I Thought It Was Just Me (It Wasn't)
A mother of a child in one of my twins’ kindergarten class asked me how my daughter is doing with school. Our daughters were sitting together, looking through a large picture book at their small table. “We’re having some transition issues,” I said, even though I don’t know her well—in fact, we’d just met in the classroom amidst the chaos of morning drop off.
“Oh,” she said a little too happily, “I thought we were the only ones.”
I shared the details of my five-year-olds’ tantrums: the crying over little issues, the defiance about all things at home; my daughter started telling other people that her teacher is mean and everyone in her class pushes her. (These things are not true; I’ve checked.)
“Everyone else tells me ‘Everything is fine,’ when I ask them how kindergarten is going. I don’t get it.”
I have been in that place—looking to share a new and wobbly experience with other mothers. It is confusing to hear everyone else is doing just fine.
When my oldest daughter was born, and I was exhausted, defeated by breastfeeding, traumatized in many ways attempting to create a new normal in which I didn’t feel overwhelmed, irritable, and terrified most of the time. When I asked other new mothers in our baby gym class, or in coffee shops how they were doing, my heart sunk when I heard a chirpy “Wonderful!”
I didn’t find my squad until I met a few other women with babies my daughter’s age who admitted to wanting to throw the baby out the window after hours of crying they couldn’t understand or stop.
No one was going to actually throw a baby anywhere; we all knew that. And we shared many triumphs of new parenthood as well as the hardships; but it was good to realize there is indeed a space in this huge maze of motherhood in which we can unload our truths.
I don’t want other people to be miserable. In fact, I want to share ideas and solutions to our common problems, as well as support. But if you can’t admit that, at least some of the time, parenting feels like punishment for sins of a past life, then we probably aren’t going to get along.
A day after my conversation in my daughter’s classroom, I ran into another mother I know from a few years ago, when our kids attended an afternoon program together. She asked, “How is everyone doing in school?”
I told her, “We’re still having some problems at home. They are great in school—but they save all their anxiety for me at home.”
She also looked relieved.
Are these mothers particularly cruel and sadistic? Did they enjoy hearing how my kids are suffering and I’m stumbling through it?
Of course not; however, either everyone else’s children are way more well adjusted than ours, or everyone else is lying. Because I’ve seen other children crying in the morning, clinging to the last minutes mom or dad is in the classroom, I am certain my children are not the only ones having trouble adjusting to a long day and having new and great expectations placed upon them.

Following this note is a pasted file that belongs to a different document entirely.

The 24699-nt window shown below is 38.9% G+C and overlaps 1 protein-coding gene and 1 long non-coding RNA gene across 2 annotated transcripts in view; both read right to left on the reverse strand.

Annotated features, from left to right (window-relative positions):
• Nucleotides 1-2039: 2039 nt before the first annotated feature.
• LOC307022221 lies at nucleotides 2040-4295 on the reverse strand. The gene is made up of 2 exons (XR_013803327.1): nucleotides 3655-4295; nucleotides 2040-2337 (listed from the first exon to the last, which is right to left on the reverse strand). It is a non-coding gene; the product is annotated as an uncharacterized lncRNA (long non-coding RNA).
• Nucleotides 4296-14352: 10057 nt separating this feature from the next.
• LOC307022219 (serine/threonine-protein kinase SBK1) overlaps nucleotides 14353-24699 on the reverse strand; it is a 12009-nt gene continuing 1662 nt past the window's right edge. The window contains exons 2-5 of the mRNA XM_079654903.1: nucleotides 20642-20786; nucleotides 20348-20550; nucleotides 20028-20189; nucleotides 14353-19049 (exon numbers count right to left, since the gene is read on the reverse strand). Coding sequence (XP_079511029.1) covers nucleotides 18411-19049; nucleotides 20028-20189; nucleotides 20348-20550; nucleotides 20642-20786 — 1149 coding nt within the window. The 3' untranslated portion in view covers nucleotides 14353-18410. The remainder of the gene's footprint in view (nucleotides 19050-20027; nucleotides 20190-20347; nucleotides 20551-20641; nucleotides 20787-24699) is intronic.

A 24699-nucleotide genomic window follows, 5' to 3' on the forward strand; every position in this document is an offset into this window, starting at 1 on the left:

I don’t know why we don’t tell each other the truth. I respect that other people are private and less “share-y” than I am (after all, I am a writer of details, ugly and uncomfortable; not everyone else is). But to insist even after another mom has shared her fear or frustration, that everything is “fine” in your home all the time says to me there is unnecessary pressure to keep a perfect face on.
I blame a great deal of that pressure on social media. And I am not saying that I don’t want to see everyone’s happiest moments; I share mine too. No one should feel they cannot or should not share the beautiful, ethereal, the sublime moments of parenting and in life. It inspires us, it is what we wish for each other and ourselves.
But I do believe there is an imbalance in our public portrayal of motherhood. And it’s not doing anyone any favors. The perfect mothers have unceasing pressure to remain perfect, to top themselves over and over, to keep their insecurities and royal mess ups to themselves. The rest of us realize we will never keep up. Some of us blame ourselves or our imperfect children (but mostly ourselves) for our poverty of picture-perfect heartwarming moments; we can’t seem to duplicate what we just “liked” on Facebook and Instagram.
The mothers I meet are craving connection with something and somebody to which they can relate.
I will not lie about what goes on in my home—the hysterical, absurd, embarrassing, awkward, frightening. I’ve probably made people uncomfortable, in fact, divulging some of the grittier truths of our daily lives. I get that it’s hard to properly respond to “my daughter keeps telling people I want to kill her.”
There are risks to removing the gauze from the wounds of our lives, in public, with witnesses. There are people who avoid me, I’m sure. But I’ve found connection, comfort, humor, humility as well. I’ve found the most beautiful of humanity in our shared broken places, and our ability to speak honestly of them.
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